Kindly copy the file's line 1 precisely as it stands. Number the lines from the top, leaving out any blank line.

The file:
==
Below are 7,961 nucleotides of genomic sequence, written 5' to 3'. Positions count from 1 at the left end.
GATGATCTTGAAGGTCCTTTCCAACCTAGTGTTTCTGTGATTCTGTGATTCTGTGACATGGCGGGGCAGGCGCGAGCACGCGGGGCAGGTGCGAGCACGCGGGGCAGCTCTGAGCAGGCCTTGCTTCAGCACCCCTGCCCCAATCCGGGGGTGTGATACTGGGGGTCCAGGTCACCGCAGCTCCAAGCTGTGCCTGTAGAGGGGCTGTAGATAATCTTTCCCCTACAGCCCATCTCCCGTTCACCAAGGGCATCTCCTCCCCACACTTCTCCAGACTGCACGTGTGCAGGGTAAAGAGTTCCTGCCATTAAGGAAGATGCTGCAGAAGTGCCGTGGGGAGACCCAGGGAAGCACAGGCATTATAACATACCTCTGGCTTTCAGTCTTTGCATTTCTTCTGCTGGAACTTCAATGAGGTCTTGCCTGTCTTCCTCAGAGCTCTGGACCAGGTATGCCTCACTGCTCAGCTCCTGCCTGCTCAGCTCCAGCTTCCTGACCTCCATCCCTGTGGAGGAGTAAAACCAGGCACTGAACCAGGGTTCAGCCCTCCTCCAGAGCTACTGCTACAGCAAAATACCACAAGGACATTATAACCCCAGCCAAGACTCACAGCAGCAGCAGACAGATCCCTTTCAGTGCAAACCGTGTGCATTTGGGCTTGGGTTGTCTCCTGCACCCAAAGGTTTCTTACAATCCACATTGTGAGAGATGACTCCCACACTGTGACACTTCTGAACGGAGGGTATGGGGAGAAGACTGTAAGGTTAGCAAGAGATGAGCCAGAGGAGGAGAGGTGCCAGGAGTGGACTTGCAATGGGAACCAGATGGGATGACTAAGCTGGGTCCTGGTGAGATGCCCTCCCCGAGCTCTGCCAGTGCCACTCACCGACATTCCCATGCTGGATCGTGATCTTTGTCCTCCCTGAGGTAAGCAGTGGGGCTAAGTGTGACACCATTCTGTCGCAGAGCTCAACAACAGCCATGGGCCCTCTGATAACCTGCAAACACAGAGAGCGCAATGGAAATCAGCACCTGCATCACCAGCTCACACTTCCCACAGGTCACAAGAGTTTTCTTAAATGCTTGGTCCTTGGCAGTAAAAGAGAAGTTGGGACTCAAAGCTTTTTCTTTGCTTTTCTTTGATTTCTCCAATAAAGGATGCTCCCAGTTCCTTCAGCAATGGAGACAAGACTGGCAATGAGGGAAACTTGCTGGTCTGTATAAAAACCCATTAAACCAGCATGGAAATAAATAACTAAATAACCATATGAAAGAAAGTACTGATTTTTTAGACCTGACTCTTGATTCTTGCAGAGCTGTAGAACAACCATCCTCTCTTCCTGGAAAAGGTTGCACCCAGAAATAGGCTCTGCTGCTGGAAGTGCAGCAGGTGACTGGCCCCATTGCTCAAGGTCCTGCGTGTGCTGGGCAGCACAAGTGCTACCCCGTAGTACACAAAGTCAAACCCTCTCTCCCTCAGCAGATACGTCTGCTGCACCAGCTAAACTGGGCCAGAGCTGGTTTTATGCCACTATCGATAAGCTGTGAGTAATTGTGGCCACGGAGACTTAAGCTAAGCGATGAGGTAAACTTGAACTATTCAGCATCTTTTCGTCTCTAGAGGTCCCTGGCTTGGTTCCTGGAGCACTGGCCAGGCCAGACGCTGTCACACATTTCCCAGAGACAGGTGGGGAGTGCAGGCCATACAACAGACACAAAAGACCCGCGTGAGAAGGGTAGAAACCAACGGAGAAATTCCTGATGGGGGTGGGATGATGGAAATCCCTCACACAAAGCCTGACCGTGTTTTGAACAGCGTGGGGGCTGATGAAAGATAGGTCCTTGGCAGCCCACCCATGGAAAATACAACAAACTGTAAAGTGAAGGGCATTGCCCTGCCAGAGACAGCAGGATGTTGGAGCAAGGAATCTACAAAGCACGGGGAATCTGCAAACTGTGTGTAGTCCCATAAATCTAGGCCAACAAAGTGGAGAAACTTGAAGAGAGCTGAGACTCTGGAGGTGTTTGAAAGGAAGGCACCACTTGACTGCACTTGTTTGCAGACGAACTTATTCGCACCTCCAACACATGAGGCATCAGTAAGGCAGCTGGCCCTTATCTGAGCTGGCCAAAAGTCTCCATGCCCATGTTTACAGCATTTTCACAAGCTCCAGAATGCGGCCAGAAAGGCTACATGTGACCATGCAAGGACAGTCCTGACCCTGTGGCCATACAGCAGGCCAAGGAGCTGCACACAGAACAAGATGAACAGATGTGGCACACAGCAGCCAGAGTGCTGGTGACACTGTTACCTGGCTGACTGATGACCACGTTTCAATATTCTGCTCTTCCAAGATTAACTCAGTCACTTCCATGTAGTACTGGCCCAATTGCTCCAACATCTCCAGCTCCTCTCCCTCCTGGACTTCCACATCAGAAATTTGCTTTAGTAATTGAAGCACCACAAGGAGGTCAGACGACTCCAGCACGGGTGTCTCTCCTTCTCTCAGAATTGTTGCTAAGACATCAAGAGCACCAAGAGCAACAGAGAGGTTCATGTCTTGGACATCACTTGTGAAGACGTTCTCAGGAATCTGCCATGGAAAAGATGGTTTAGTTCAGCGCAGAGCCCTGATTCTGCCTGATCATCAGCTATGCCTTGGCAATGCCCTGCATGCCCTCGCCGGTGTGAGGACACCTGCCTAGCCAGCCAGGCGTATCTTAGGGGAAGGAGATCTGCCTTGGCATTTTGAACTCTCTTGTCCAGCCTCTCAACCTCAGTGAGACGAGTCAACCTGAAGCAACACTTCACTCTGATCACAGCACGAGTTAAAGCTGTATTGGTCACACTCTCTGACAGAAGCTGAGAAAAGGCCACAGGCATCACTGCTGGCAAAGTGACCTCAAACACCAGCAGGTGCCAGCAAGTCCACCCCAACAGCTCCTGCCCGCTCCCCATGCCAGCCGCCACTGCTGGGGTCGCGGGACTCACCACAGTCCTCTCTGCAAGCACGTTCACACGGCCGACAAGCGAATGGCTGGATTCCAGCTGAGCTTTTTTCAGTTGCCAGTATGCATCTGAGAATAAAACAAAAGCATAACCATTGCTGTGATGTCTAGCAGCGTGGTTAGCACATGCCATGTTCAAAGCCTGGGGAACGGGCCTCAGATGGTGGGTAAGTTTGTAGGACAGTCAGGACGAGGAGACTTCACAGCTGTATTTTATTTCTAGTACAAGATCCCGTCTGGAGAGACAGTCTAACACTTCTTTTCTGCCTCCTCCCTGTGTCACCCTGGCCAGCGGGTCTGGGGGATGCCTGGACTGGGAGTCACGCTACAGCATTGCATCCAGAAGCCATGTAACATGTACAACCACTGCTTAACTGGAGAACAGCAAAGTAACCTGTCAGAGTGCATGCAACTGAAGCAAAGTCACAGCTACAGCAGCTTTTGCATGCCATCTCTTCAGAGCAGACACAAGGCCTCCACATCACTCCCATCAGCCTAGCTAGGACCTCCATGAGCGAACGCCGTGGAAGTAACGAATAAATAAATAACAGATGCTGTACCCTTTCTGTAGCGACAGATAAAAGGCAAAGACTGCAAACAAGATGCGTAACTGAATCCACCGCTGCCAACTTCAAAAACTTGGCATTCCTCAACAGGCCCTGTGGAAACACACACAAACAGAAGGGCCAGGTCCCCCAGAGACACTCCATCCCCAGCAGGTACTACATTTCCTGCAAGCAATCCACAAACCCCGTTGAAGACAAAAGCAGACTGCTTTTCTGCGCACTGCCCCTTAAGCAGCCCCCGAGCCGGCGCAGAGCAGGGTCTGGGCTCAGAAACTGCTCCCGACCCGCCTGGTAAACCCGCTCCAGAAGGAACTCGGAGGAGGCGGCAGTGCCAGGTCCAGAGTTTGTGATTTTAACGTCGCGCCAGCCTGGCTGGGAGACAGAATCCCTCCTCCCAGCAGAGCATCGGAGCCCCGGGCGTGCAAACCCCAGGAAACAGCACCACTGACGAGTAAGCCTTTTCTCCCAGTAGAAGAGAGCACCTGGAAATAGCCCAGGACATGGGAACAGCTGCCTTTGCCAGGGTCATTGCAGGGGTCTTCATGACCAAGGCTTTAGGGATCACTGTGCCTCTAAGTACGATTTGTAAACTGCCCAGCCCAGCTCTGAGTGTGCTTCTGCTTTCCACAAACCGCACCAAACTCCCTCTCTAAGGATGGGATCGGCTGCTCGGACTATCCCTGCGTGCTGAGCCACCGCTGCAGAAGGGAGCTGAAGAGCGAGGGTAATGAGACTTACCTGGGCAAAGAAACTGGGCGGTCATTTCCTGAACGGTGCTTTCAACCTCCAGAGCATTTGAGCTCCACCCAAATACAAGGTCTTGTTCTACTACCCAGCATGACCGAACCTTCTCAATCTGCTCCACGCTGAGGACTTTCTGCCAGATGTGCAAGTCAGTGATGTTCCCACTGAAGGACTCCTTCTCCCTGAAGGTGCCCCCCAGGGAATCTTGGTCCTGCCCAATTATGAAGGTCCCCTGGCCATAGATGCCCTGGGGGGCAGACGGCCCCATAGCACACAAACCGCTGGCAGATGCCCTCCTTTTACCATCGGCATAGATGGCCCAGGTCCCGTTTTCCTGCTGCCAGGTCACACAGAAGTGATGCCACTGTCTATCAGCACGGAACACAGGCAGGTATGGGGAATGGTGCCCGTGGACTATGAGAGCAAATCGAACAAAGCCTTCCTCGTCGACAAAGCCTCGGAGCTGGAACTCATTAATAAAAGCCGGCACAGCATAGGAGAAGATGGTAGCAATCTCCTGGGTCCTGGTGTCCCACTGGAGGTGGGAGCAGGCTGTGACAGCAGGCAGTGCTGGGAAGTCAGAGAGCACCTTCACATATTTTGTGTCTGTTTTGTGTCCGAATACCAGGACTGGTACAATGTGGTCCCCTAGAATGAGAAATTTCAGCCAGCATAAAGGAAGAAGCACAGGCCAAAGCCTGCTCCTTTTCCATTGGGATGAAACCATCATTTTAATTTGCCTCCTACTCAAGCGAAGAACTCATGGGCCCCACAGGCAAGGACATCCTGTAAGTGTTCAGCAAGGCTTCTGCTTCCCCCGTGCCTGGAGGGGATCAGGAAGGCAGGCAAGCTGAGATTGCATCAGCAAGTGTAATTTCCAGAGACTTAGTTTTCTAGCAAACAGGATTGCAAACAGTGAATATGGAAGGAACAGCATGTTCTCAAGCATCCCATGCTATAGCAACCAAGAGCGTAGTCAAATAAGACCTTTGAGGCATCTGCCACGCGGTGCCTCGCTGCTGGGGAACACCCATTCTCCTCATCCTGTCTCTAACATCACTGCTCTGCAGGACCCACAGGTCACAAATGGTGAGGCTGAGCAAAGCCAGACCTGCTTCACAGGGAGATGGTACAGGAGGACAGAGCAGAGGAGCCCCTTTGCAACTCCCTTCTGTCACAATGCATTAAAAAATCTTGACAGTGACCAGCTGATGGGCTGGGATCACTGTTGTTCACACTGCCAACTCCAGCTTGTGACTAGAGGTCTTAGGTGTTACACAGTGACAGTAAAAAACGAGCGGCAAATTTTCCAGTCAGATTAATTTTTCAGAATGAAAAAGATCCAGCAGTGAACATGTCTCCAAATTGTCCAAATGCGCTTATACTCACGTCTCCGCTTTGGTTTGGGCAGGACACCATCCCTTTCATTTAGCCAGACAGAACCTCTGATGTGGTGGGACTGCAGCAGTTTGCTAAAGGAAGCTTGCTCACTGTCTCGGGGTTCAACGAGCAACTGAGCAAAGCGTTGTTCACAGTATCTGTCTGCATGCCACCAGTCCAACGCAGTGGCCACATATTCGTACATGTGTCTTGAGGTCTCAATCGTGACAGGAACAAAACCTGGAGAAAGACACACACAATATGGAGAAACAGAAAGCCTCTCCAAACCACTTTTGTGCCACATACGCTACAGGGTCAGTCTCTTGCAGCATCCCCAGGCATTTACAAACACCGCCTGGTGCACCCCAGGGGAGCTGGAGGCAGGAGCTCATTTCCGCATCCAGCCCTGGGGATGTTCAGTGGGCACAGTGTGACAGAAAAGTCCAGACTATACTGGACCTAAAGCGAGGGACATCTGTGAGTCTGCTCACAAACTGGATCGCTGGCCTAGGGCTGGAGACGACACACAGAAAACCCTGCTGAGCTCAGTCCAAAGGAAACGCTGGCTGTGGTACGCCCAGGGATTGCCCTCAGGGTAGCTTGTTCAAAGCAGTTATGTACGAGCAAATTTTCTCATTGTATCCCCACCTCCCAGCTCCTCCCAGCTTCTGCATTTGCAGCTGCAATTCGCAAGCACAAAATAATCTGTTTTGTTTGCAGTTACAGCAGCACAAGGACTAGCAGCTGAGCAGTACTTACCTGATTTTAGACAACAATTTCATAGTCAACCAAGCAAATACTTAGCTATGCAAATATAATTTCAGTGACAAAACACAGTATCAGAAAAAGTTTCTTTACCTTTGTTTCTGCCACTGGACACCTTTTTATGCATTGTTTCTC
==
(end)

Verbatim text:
Below are 7,961 nucleotides of genomic sequence, written 5' to 3'. Positions count from 1 at the left end.